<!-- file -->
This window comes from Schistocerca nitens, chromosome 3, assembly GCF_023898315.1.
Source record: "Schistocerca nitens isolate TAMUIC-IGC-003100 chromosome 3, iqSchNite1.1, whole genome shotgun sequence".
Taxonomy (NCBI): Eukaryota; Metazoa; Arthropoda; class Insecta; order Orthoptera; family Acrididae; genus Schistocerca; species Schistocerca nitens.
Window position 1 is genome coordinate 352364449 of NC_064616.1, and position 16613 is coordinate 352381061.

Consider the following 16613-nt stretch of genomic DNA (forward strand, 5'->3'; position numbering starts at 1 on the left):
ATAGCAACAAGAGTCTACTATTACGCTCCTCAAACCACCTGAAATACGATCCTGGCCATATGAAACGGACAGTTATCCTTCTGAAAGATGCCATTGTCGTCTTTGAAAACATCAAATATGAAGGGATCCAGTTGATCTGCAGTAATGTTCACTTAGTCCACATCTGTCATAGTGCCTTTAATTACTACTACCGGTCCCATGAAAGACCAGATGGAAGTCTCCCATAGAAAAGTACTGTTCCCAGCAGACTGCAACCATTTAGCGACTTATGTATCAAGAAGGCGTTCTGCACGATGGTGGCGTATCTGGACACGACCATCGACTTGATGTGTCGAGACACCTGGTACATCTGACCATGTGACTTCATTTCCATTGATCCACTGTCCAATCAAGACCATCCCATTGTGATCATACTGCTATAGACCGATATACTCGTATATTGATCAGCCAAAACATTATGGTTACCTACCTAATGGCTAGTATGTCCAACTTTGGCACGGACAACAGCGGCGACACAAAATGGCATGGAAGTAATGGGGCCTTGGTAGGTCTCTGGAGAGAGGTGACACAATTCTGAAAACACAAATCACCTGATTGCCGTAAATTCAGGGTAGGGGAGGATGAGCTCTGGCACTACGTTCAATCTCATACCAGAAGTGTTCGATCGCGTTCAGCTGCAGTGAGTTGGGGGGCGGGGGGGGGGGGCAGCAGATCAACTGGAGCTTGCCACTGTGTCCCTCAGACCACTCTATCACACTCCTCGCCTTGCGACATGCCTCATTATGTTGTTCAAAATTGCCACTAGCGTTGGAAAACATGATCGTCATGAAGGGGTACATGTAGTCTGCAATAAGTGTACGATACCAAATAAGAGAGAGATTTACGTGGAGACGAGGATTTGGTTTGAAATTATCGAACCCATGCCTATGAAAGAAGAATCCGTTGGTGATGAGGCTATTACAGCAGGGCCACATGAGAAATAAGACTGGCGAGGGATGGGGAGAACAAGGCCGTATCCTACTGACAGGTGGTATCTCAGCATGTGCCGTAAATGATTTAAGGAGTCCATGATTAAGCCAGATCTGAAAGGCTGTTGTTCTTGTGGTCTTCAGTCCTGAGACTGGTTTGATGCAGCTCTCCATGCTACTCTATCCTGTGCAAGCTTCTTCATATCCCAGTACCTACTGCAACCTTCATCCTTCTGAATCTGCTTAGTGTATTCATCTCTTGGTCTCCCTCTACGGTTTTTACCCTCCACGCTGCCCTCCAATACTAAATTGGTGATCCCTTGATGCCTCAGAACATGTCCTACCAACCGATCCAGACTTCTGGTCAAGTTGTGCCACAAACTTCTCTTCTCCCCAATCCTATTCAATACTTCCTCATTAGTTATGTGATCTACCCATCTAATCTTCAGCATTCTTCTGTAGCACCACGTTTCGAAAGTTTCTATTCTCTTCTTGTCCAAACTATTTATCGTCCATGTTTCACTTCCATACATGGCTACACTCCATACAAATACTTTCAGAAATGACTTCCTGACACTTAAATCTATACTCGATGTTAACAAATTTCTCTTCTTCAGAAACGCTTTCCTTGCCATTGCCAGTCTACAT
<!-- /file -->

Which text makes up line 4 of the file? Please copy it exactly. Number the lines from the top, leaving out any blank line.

Window position 1 is genome coordinate 352364449 of NC_064616.1, and position 16613 is coordinate 352381061.